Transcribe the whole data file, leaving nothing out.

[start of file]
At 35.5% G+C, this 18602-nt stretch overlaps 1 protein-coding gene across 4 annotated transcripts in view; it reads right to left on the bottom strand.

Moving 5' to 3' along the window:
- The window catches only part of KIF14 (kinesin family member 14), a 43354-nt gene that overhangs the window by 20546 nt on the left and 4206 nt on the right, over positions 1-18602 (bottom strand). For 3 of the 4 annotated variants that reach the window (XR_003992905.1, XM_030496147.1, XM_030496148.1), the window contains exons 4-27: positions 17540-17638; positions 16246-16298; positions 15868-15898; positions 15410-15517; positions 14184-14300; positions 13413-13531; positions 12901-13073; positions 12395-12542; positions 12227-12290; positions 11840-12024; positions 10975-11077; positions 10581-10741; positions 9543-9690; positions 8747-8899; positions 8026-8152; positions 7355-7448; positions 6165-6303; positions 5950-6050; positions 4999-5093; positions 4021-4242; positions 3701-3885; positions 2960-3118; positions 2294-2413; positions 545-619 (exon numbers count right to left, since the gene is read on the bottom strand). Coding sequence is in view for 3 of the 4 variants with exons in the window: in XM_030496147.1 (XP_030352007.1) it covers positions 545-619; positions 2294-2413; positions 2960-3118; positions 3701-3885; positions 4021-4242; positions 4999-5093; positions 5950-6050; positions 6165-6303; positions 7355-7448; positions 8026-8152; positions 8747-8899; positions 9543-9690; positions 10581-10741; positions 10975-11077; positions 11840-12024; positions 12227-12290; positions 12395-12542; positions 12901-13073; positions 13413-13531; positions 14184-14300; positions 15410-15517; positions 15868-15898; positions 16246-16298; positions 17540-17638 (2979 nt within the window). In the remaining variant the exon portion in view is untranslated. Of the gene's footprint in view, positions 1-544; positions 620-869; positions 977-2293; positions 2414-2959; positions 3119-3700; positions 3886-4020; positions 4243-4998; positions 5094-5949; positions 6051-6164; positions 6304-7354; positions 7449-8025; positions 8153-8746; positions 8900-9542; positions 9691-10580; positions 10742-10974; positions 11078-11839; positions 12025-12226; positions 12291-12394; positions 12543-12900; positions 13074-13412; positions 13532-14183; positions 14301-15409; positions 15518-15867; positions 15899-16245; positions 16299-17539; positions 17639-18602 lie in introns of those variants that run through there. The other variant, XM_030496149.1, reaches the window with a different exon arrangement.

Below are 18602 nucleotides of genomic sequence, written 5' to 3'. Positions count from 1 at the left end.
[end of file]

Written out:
At 35.5% G+C, this 18602-nt stretch overlaps 1 protein-coding gene across 4 annotated transcripts in view; it reads right to left on the bottom strand.

Moving 5' to 3' along the window:
- The window catches only part of KIF14 (kinesin family member 14), a 43354-nt gene that overhangs the window by 20546 nt on the left and 4206 nt on the right, over positions 1-18602 (bottom strand). For 3 of the 4 annotated variants that reach the window (XR_003992905.1, XM_030496147.1, XM_030496148.1), the window contains exons 4-27: positions 17540-17638; positions 16246-16298; positions 15868-15898; positions 15410-15517; positions 14184-14300; positions 13413-13531; positions 12901-13073; positions 12395-12542; positions 12227-12290; positions 11840-12024; positions 10975-11077; positions 10581-10741; positions 9543-9690; positions 8747-8899; positions 8026-8152; positions 7355-7448; positions 6165-6303; positions 5950-6050; positions 4999-5093; positions 4021-4242; positions 3701-3885; positions 2960-3118; positions 2294-2413; positions 545-619 (exon numbers count right to left, since the gene is read on the bottom strand). Coding sequence is in view for 3 of the 4 variants with exons in the window: in XM_030496147.1 (XP_030352007.1) it covers positions 545-619; positions 2294-2413; positions 2960-3118; positions 3701-3885; positions 4021-4242; positions 4999-5093; positions 5950-6050; positions 6165-6303; positions 7355-7448; positions 8026-8152; positions 8747-8899; positions 9543-9690; positions 10581-10741; positions 10975-11077; positions 11840-12024; positions 12227-12290; positions 12395-12542; positions 12901-13073; positions 13413-13531; positions 14184-14300; positions 15410-15517; positions 15868-15898; positions 16246-16298; positions 17540-17638 (2979 nt within the window). In the remaining variant the exon portion in view is untranslated. Of the gene's footprint in view, positions 1-544; positions 620-869; positions 977-2293; positions 2414-2959; positions 3119-3700; positions 3886-4020; positions 4243-4998; positions 5094-5949; positions 6051-6164; positions 6304-7354; positions 7449-8025; positions 8153-8746; positions 8900-9542; positions 9691-10580; positions 10742-10974; positions 11078-11839; positions 12025-12226; positions 12291-12394; positions 12543-12900; positions 13074-13412; positions 13532-14183; positions 14301-15409; positions 15518-15867; positions 15899-16245; positions 16299-17539; positions 17639-18602 lie in introns of those variants that run through there. The other variant, XM_030496149.1, reaches the window with a different exon arrangement.

Below are 18602 nucleotides of genomic sequence, written 5' to 3'. Positions count from 1 at the left end.